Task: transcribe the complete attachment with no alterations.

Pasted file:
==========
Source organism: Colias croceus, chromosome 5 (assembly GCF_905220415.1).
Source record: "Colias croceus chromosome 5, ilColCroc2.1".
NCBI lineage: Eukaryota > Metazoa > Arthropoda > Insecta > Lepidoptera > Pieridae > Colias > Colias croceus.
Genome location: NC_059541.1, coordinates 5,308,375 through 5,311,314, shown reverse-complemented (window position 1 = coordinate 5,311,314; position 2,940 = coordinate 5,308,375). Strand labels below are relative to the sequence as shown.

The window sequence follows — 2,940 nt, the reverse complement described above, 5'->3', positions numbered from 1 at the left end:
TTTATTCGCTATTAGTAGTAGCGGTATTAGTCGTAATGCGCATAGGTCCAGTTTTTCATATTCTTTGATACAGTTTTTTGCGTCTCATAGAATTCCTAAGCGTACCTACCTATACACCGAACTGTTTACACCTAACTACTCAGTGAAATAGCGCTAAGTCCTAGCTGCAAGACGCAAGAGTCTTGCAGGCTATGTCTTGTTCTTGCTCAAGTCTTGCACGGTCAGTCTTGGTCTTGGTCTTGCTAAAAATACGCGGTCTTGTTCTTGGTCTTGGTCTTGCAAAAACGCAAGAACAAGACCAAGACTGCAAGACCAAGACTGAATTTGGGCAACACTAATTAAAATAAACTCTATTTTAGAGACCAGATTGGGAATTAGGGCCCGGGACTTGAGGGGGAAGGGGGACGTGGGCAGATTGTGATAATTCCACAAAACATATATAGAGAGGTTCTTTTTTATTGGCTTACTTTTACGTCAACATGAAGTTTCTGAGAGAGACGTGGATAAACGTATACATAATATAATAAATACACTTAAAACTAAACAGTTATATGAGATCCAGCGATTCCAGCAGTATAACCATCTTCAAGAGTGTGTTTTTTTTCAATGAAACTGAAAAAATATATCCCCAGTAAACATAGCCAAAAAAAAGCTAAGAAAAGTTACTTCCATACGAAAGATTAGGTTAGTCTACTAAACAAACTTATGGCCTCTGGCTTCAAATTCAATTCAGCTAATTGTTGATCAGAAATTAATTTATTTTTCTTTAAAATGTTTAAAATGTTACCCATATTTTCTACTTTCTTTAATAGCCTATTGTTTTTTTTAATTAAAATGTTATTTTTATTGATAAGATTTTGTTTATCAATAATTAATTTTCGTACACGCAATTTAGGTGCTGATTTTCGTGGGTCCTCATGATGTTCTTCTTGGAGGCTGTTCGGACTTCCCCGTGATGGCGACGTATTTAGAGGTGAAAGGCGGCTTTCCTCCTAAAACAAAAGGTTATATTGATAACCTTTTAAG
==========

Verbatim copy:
Source organism: Colias croceus, chromosome 5 (assembly GCF_905220415.1).
Source record: "Colias croceus chromosome 5, ilColCroc2.1".
NCBI lineage: Eukaryota > Metazoa > Arthropoda > Insecta > Lepidoptera > Pieridae > Colias > Colias croceus.
Genome location: NC_059541.1, coordinates 5,308,375 through 5,311,314, shown reverse-complemented (window position 1 = coordinate 5,311,314; position 2,940 = coordinate 5,308,375). Strand labels below are relative to the sequence as shown.

The window sequence follows — 2,940 nt, the reverse complement described above, 5'->3', positions numbered from 1 at the left end:
TTTATTCGCTATTAGTAGTAGCGGTATTAGTCGTAATGCGCATAGGTCCAGTTTTTCATATTCTTTGATACAGTTTTTTGCGTCTCATAGAATTCCTAAGCGTACCTACCTATACACCGAACTGTTTACACCTAACTACTCAGTGAAATAGCGCTAAGTCCTAGCTGCAAGACGCAAGAGTCTTGCAGGCTATGTCTTGTTCTTGCTCAAGTCTTGCACGGTCAGTCTTGGTCTTGGTCTTGCTAAAAATACGCGGTCTTGTTCTTGGTCTTGGTCTTGCAAAAACGCAAGAACAAGACCAAGACTGCAAGACCAAGACTGAATTTGGGCAACACTAATTAAAATAAACTCTATTTTAGAGACCAGATTGGGAATTAGGGCCCGGGACTTGAGGGGGAAGGGGGACGTGGGCAGATTGTGATAATTCCACAAAACATATATAGAGAGGTTCTTTTTTATTGGCTTACTTTTACGTCAACATGAAGTTTCTGAGAGAGACGTGGATAAACGTATACATAATATAATAAATACACTTAAAACTAAACAGTTATATGAGATCCAGCGATTCCAGCAGTATAACCATCTTCAAGAGTGTGTTTTTTTTCAATGAAACTGAAAAAATATATCCCCAGTAAACATAGCCAAAAAAAAGCTAAGAAAAGTTACTTCCATACGAAAGATTAGGTTAGTCTACTAAACAAACTTATGGCCTCTGGCTTCAAATTCAATTCAGCTAATTGTTGATCAGAAATTAATTTATTTTTCTTTAAAATGTTTAAAATGTTACCCATATTTTCTACTTTCTTTAATAGCCTATTGTTTTTTTTAATTAAAATGTTATTTTTATTGATAAGATTTTGTTTATCAATAATTAATTTTCGTACACGCAATTTAGGTGCTGATTTTCGTGGGTCCTCATGATGTTCTTCTTGGAGGCTGTTCGGACTTCCCCGTGATGGCGACGTATTTAGAGGTGAAAGGCGGCTTTCCTCCTAAAACAAAAGGTTATATTGATAACCTTTTAAG